Synthetic blue sapphires have been produced by the Verneuil process since about 1908 and cost just pennies per carat. Blue sapphire has also been produced by the flux, hydrothermal, floating zone and Czochralski processes, but such stones are rarely encountered. Doublets consisting of natural sapphire crowns and synthetic sapphire pavilions are fairly common, particularly in mining areas. Synthetics are also common at the mines, in both rough and cut forms.
According to Indian astrological beliefs, sapphire is associated with the planet Saturn. Although the blue sapphire traditionally comes from Sri Lanka and Burma, it is rarely used in traditional Indian jewelry and Indian jewelers are sometimes reluctant to handle the stone associated with this powerful planet. Although no superstitions of this kind are associated with Islam, the gem was not commonly used even in the Mughal courts. No such fear exists in the West, an sapphire is one of the most popular of all gems. In the modern Western system, sapphire is the birthstone of September.
Properties of Blue Sapphire
|Sapphire (a variety of corundum)|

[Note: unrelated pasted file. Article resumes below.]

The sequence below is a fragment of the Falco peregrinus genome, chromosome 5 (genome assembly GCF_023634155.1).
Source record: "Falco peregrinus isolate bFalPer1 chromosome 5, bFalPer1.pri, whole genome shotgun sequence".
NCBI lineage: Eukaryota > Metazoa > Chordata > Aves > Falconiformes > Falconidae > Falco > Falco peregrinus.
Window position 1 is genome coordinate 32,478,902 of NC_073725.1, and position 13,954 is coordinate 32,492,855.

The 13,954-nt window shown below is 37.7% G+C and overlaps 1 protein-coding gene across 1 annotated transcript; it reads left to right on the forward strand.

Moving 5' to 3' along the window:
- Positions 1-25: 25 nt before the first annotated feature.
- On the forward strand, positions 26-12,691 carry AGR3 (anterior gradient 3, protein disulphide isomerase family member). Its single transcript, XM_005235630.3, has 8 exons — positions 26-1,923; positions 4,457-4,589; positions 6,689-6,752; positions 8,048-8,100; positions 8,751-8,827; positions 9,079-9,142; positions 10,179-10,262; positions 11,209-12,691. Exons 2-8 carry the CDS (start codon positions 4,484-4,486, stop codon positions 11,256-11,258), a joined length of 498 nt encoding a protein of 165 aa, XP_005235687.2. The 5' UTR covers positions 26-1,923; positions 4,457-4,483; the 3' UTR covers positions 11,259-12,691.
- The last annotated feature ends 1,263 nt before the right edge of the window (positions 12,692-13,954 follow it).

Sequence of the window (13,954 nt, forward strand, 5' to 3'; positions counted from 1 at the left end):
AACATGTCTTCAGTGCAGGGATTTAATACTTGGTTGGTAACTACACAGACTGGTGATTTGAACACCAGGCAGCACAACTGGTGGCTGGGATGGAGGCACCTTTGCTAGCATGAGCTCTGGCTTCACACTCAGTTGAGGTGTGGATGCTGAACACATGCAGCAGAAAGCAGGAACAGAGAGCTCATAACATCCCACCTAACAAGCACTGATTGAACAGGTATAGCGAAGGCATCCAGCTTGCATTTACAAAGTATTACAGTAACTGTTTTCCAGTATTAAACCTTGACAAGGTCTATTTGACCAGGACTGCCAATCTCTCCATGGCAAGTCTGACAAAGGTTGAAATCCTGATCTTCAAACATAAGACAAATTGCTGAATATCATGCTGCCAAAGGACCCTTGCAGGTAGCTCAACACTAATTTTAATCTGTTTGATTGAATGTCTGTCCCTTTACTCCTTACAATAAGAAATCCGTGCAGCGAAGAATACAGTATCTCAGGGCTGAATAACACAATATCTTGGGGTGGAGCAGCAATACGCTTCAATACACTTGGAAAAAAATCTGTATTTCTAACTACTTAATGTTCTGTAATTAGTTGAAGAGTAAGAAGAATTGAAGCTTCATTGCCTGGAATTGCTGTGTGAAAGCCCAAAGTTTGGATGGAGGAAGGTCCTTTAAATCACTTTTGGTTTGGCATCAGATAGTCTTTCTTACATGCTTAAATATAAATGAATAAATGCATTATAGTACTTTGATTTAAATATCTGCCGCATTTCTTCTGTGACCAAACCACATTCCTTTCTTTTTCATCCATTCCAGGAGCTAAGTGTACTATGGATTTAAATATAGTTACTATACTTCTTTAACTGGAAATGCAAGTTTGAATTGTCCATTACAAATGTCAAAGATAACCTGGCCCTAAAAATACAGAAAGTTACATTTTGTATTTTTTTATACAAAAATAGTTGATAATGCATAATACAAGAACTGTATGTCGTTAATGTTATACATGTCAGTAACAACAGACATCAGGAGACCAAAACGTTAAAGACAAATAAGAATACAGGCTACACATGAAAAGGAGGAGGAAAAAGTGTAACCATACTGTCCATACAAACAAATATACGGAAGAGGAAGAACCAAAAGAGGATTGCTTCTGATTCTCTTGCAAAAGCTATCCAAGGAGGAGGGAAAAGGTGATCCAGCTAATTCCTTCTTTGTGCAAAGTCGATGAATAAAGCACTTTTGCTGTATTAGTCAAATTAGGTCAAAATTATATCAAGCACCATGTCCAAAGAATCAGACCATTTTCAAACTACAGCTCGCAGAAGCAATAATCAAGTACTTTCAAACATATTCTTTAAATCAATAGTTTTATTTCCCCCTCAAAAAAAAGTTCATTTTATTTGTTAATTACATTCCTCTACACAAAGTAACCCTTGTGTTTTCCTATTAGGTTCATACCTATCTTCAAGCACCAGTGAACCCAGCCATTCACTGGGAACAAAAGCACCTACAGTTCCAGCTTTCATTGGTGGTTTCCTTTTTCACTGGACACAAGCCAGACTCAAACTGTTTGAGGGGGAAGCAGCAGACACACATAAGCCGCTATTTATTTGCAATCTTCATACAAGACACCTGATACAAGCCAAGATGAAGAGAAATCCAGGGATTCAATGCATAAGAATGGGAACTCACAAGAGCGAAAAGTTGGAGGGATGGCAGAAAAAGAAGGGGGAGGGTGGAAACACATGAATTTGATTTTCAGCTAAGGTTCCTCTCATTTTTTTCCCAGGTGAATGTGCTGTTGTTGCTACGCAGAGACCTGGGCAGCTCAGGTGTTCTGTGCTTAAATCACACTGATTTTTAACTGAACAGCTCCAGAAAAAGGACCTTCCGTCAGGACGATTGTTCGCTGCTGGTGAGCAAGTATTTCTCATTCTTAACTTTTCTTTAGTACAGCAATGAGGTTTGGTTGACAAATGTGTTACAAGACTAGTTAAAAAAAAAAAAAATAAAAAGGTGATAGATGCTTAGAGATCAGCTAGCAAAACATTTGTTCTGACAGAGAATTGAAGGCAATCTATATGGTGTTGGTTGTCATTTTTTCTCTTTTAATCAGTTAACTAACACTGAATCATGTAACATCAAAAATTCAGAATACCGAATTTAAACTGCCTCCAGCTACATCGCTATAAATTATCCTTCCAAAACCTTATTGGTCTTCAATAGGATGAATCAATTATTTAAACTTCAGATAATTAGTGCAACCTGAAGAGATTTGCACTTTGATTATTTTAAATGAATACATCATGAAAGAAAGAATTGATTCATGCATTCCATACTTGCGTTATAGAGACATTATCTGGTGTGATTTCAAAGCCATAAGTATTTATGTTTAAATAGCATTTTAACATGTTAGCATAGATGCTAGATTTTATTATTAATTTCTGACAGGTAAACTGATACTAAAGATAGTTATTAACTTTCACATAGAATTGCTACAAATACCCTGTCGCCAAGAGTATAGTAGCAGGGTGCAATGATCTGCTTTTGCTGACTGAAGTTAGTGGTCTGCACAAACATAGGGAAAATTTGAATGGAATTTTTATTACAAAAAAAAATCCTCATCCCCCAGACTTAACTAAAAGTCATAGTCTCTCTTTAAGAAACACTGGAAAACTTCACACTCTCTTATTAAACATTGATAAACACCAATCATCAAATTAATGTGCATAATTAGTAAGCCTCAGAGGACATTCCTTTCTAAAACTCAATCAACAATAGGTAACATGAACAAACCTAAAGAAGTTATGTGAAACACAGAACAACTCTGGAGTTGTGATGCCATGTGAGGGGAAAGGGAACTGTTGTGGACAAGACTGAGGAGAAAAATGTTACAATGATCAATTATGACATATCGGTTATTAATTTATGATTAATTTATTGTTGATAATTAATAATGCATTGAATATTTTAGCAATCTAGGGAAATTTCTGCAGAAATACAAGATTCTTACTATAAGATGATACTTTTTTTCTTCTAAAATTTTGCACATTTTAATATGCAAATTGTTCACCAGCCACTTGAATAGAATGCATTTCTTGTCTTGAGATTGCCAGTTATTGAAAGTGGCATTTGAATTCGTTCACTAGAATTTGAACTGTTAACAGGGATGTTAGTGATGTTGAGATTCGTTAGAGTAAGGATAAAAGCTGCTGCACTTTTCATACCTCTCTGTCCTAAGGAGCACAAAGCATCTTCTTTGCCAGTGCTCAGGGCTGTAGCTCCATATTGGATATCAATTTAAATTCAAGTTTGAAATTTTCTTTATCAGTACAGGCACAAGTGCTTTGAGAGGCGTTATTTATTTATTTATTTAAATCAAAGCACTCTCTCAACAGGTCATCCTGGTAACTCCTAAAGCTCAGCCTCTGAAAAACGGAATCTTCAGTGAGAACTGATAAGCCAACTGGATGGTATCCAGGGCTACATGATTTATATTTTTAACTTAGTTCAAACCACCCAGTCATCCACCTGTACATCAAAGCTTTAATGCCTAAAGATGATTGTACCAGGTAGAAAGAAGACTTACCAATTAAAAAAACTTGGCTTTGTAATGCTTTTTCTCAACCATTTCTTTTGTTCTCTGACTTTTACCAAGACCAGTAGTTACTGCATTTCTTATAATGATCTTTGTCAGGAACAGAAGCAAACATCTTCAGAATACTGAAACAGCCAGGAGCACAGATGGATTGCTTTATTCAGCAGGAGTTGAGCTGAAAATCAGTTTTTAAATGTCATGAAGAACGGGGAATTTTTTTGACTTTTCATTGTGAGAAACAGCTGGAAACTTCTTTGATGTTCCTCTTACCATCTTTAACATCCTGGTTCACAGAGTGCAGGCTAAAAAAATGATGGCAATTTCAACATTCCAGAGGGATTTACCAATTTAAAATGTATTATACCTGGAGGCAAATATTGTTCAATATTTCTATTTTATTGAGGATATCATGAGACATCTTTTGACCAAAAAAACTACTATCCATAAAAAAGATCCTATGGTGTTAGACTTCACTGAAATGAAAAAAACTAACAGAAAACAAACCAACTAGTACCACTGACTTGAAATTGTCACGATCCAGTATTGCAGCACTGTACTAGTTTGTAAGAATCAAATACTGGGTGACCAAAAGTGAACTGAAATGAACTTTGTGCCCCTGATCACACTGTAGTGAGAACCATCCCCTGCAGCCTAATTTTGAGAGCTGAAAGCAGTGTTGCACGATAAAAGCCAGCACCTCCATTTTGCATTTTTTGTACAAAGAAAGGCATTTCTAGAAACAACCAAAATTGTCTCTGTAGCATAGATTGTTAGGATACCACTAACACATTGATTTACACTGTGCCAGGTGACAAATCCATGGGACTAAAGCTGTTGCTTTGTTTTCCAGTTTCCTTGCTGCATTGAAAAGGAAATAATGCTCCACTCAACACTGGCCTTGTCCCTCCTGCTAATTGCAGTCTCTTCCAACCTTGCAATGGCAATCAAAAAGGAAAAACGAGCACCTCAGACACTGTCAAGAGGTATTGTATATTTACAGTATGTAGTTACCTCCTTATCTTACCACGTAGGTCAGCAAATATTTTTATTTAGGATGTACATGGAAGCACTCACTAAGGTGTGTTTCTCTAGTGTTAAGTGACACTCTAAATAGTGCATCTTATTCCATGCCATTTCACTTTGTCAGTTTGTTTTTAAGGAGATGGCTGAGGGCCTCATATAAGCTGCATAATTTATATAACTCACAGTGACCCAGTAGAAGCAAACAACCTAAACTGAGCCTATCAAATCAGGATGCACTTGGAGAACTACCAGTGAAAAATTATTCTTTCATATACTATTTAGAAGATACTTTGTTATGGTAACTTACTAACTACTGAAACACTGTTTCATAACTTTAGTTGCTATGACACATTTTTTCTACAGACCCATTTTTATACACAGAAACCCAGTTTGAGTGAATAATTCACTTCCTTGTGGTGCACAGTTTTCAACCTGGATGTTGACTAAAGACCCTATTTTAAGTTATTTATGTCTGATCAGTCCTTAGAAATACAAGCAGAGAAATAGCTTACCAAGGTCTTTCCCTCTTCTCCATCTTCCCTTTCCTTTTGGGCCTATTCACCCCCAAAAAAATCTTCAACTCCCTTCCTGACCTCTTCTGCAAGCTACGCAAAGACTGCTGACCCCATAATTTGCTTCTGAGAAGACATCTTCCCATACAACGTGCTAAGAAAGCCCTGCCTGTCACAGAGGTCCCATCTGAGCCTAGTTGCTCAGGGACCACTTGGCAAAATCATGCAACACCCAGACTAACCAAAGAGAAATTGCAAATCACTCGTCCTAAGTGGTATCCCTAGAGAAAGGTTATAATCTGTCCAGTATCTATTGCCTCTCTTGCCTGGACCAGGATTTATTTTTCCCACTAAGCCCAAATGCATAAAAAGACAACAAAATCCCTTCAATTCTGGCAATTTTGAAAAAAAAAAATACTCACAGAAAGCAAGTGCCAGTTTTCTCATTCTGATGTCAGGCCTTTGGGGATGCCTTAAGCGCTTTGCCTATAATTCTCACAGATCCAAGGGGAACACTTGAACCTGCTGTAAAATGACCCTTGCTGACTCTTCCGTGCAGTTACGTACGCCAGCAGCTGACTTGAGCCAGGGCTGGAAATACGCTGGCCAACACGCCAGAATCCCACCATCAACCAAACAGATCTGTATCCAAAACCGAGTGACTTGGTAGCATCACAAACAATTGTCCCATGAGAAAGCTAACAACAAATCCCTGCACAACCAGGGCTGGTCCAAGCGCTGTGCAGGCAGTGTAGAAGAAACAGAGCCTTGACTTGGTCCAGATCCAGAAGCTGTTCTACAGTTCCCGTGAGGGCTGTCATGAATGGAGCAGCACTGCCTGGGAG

|Refractive Index||1.762–1.770 (0.008) Uniaxial negative|
|Crystal System||Hexagonal (trigonal)|
All except red (ruby)
|Pleochroism||Strongly dichroic: violetish blue/greenish blue|
|Phenomena||6 or 12-rayed star|
|Handling||No special care needed|
|Enhancements||Frequently heated; occasionally oiling, dying, surface diffusion|
For further information on sapphire, see also:
- Kashmir Sapphires – The first eyewitness account of the fabled Kashmir sapphire mines in northern India, 1889, by T.D. LaTouche. Complete with period and modern photos.
- Ruby & Sapphire Deposits of Moung Klung, Siam – 1894 account of mining ruby and sapphire in Thailand. By Henry Louis.
- Ruby & Sapphire by Richard W. Hughes, the finest book ever written on the subject.